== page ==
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Charlie Proctor: It is high time we stop treating The Royal Family like celebrities

Royal Central’s Editor-in-Chief Charlie Proctor says it is high time we stop treating members of The Royal Family as celebrities and to instead consider them in the same light as any politicians or statespersons.

What does the Duchess of Cambridge and Kim Kardashian have in common? Maybe more than we would like to admit! Both of these women regularly feature on the front pages of newspapers and magazines, both have thousands of fan accounts on social media, and both have journalists and bloggers following and criticising their every move.

But the truth is, the Duchess of Cambridge and Kim Kardashian aren’t the same, and they shouldn’t be treated in the same light. One is an unelected dignitary who will soon become the wife to the Head of State, and the other is famous due to a sex tape.

Photo: Oskar Aanmoen / Royal Central

In these increasingly turbulent times, I find it extremely concerning to see members of The Royal Family being treated like celebrities. According to The Oxford English Dictionary, a celebrity is defined as “a famous person, especially in entertainment or sport.” Members of The Royal Family are famous, but they are most certainly not celebrities.

The obsession with The Royal Family and their celebrity status has become much worse since the Duchess of Sussex joined the family. Meghan is universally admired by members of the public and journalists. She is down to earth, compassionate and has all of the quirks that The Royal Family so desperately needs. However, there is the rather small matter of the Markle family who seems to have sold their soul to keep themselves in the media spotlight.

Royal Central will not entertain Thomas or Samantha Markle. They are playing a cynical game in an attempt to exploit their connections to The Royal Family and to emotionally abuse Meghan. But, it is essential to understand is that anything Meghan’s family says, particularly her dad, is newsworthy. National journalists are reporting on his recent comments because it is their job – it is what the public expects of them.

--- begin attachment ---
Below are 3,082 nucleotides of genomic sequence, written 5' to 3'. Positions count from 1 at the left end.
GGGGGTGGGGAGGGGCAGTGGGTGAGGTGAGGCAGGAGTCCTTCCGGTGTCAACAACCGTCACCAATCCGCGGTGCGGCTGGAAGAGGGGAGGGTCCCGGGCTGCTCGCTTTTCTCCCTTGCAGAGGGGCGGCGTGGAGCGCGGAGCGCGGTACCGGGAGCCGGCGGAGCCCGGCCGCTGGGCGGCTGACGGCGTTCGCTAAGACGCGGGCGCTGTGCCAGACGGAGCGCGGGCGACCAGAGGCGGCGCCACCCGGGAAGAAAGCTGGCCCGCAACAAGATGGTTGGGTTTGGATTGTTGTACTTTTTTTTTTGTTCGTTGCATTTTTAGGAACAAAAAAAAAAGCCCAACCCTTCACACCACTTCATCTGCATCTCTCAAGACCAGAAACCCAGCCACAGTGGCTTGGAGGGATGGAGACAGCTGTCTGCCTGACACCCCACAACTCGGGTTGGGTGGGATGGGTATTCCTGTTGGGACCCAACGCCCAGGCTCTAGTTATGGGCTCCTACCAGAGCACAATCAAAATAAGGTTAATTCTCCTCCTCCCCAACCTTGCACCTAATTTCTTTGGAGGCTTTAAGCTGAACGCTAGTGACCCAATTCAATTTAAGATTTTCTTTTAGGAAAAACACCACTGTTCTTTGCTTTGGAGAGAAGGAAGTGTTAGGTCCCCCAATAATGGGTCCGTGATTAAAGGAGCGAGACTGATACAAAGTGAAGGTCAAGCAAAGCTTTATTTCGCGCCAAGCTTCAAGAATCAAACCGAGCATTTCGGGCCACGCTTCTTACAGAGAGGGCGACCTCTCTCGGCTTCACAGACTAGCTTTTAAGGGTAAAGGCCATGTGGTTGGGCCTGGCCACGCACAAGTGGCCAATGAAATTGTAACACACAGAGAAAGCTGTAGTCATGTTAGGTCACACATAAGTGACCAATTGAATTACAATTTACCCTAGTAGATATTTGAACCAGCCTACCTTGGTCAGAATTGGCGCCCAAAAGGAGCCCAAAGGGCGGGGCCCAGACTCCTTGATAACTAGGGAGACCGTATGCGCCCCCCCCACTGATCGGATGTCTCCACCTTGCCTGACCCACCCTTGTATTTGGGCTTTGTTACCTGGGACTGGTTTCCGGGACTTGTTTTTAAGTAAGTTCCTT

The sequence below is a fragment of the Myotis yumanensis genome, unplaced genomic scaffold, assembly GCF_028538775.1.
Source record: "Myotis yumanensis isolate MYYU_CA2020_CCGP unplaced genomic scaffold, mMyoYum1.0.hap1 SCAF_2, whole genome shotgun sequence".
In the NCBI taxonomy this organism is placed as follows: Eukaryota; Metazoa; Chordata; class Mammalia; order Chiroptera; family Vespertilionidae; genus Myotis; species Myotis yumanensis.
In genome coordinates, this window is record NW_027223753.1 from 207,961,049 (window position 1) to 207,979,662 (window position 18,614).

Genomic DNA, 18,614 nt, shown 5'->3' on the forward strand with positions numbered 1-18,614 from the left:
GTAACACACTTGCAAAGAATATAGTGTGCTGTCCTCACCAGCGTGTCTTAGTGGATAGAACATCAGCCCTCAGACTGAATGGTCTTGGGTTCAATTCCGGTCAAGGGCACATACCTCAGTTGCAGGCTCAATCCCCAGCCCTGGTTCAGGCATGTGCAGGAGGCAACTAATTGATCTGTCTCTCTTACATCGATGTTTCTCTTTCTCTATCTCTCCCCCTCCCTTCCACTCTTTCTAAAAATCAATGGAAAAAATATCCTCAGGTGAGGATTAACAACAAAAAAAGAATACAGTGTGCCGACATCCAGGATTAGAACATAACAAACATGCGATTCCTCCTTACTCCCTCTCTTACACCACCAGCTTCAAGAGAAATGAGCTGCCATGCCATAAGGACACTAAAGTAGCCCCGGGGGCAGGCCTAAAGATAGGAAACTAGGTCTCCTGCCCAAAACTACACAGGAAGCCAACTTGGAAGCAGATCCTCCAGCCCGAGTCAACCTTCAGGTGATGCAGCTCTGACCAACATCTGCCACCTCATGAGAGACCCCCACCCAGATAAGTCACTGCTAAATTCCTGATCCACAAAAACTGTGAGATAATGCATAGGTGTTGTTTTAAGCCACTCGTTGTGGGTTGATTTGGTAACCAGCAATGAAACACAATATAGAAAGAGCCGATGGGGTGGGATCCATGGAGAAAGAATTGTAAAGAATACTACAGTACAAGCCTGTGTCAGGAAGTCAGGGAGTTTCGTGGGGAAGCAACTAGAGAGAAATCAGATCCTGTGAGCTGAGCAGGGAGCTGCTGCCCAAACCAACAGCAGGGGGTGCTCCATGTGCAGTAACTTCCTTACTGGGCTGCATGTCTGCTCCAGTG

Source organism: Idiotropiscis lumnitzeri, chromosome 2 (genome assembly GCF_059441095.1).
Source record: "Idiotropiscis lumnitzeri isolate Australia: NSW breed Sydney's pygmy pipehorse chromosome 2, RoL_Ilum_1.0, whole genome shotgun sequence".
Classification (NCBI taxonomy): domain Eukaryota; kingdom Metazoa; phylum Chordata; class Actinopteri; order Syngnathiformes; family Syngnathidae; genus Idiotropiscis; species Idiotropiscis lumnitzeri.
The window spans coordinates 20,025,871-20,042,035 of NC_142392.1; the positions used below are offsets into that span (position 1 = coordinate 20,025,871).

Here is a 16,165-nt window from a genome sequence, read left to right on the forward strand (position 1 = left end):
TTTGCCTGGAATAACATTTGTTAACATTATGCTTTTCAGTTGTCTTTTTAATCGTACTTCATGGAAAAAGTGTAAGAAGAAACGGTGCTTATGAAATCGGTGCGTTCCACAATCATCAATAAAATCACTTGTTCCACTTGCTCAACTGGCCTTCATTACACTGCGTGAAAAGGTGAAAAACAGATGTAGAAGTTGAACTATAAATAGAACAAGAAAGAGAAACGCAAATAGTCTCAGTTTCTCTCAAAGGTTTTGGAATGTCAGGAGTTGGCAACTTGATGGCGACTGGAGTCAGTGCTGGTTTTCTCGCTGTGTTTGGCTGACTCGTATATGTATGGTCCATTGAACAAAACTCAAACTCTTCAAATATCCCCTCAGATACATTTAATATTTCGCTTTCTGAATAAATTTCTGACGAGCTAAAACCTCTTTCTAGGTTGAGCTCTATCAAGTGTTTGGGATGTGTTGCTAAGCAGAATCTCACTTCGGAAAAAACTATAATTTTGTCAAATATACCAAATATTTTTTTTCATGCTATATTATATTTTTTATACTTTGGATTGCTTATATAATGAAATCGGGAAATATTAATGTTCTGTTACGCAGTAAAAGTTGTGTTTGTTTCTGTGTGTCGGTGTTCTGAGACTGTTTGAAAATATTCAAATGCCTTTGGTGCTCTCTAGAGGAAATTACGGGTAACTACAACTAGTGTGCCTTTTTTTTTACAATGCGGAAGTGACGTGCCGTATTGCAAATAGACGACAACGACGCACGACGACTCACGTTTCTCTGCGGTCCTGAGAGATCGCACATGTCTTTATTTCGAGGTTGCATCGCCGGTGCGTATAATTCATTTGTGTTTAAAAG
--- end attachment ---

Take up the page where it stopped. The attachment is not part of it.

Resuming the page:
Photo: Charlie Proctor 2018

The problem that then occurs is the abuse which is handed out to reporters who are merely doing their job. Thomas Markle’s behaviour has been appalling, but readers should not shoot the messenger. The Duchess of Sussex is now a British stateswoman. My advice to her is to ignore the media storm, it will fade away, especially once the annual Fergie/Prince Philip story does the rounds again. But I understand that ignoring her family is easier said than done when they are continually badmouthing her.

The abuse some royal reporters have received on social media in recent months has been shocking. Take Richard Palmer, Royal Correspondent at the Daily Express. He posted a thread on Twitter on Tuesday detailing his justification of his reporting on the royals, in particular, the Duchess of Sussex. In his tweets, Richard spoke of the daily abuse he and other royal journalists receive. One royal correspondent had to phone the police after threats were made against their family, and another was threatened with an acid attack.

Nothing justifies this level of abuse. Journalists have thick skin, criticism is part of the job – we often go into subjects that people avoid over family dinners. But threats to personal safety and defamatory statements are simply unacceptable. The blurring of lines between royals and celebrities has to be a reason for rising levels of abuse.

Members of The Royal Family are unelected representatives of the United Kingdom and the Commonwealth. The media are not under an obligation to support the royals, nor are they under an obligation to oppose the monarchy. It is their job, however, to hold power to account and report on the latest news, whether that appeals to the masses or not.

The Kate and Meghan extremists who occupy the murky depths of Twitter need to get over themselves. Just because newspapers are reporting on Meghan’s dad or Kate’s lack of work, it does not equate to a personal attack.

That being said, I am more than aware of articles appearing in publications as of late which blatantly expose their dog-whistle racist undertones. I have written about this at length in the past and have made it clear that the media and members of the public should be challenged when this happens.

In general, I believe the British media has been overwhelmingly supportive of Meghan, maybe more so than they were with the Duchess of Cambridge in the early days. Challenge journalists on all accounts, whether that be on social media, or by not buying their papers or visiting their websites, but do not hurl around your vicious venom.

Do you agree with Charlie Proctor in his view that royals should be treated differently from celebrities?